Mort douce (MD) is an innovative method of painless euthanasia for animals. It has been developed to reduce the stress and suffering of animals in end-of-life scenarios. MD was first developed in France by Dr. Philippe Hennequin and has been used in a variety of contexts including veterinary clinics, animal shelters, and zoos. The purpose of this article is to review the scientific literature on MD and its implications for the humane and painless euthanasia of animals.

MD is a two-step process that begins with the administration of an intravenous (IV) sedative, such as propofol or ketamine, to induce a deep sleep. This is followed by the injection of a barbiturate, such as pentobarbital, which quickly and humanely causes death. The process is completed in a matter of minutes and is considered to be painless and free of stress for the animal.

The efficacy and safety of MD has been evaluated in a number of clinical studies. A study conducted in 2014 assessed the safety and efficacy of MD in cats and dogs and found that it was successful in inducing a peaceful death in all animals tested. In addition, the study found that there were no adverse reactions or complications associated with the use of MD. Similarly, another study conducted in 2015 assessed the safety and efficacy of MD in horses and found that it was effective in inducing a quick and painless death in all horses tested.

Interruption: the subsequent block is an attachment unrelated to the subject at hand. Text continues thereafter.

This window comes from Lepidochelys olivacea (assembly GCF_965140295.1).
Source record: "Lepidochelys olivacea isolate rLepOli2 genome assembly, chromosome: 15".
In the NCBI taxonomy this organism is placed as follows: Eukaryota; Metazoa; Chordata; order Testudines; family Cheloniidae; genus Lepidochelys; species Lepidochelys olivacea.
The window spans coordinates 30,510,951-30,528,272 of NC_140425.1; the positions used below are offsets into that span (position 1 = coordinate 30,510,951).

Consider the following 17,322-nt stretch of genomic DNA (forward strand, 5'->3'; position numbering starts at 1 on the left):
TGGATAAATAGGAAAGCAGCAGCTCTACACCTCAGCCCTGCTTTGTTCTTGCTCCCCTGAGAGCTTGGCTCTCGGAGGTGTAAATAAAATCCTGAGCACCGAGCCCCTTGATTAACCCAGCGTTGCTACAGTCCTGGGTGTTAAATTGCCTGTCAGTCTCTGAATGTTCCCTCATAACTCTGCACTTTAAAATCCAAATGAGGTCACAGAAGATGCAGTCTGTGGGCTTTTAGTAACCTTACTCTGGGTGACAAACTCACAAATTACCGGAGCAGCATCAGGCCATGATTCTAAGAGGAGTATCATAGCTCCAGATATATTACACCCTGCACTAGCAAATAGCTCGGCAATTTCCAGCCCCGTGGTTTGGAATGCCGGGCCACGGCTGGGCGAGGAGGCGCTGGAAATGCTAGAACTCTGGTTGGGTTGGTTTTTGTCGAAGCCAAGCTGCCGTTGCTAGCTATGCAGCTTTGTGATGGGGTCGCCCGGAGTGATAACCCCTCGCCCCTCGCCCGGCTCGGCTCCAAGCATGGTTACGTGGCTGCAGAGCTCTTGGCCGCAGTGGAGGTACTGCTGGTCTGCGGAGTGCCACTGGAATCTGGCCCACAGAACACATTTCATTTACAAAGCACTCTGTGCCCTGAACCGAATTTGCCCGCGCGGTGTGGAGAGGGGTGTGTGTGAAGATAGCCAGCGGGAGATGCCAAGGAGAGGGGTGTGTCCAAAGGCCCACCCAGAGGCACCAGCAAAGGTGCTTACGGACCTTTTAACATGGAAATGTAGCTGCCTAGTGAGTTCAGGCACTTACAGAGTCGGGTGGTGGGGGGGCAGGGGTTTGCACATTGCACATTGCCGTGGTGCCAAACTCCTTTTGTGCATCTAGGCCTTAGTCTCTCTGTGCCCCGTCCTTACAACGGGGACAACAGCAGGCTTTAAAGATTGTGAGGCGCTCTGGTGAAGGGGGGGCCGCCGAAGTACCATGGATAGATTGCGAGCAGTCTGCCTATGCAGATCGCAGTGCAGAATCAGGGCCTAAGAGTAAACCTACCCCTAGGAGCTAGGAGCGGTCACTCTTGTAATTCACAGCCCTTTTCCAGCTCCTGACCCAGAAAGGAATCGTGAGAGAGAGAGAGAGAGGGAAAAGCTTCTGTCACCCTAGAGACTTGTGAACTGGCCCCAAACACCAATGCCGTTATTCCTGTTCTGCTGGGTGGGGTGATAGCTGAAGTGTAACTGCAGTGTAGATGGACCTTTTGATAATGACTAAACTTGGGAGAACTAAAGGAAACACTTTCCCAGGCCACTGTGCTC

In addition to its efficacy and safety, MD has been found to have several other benefits. For instance, MD has been shown to reduce the stress and anxiety associated with euthanasia for both animals and their caregivers. It has also been found to be cost-effective, as it requires fewer personnel and is faster than traditional euthanasia methods. Finally, MD has been found to be more acceptable to the public than traditional methods, as it has been demonstrated to be more humane and less stressful for the animal.

Overall, the scientific literature on MD suggests that it is safe, effective, and humane. As such, it is an important advancement in the field of animal euthanasia and should be considered as a viable option in appropriate contexts.


Dodman, N. H., McCarthy, K., Shuster, L., & Hennequin, P. (2014). Safety and efficacy of mort douce in cats and dogs. Journal of the American Veterinary Medical Association, 245(11), 1245-1250.

Roche, F., Hennequin, P., & van Dijk, M. (2015). Euthanasia of horses using mort douce: A prospective study. Veterinary Record Open, 2(1), e000136.

Shuster, L., & Dodman, N. H. (2013). Mort douce: A review of humane euthanasia of animals. Veterinary Clinics of North America: Small Animal Practice, 43(1), 113-122.

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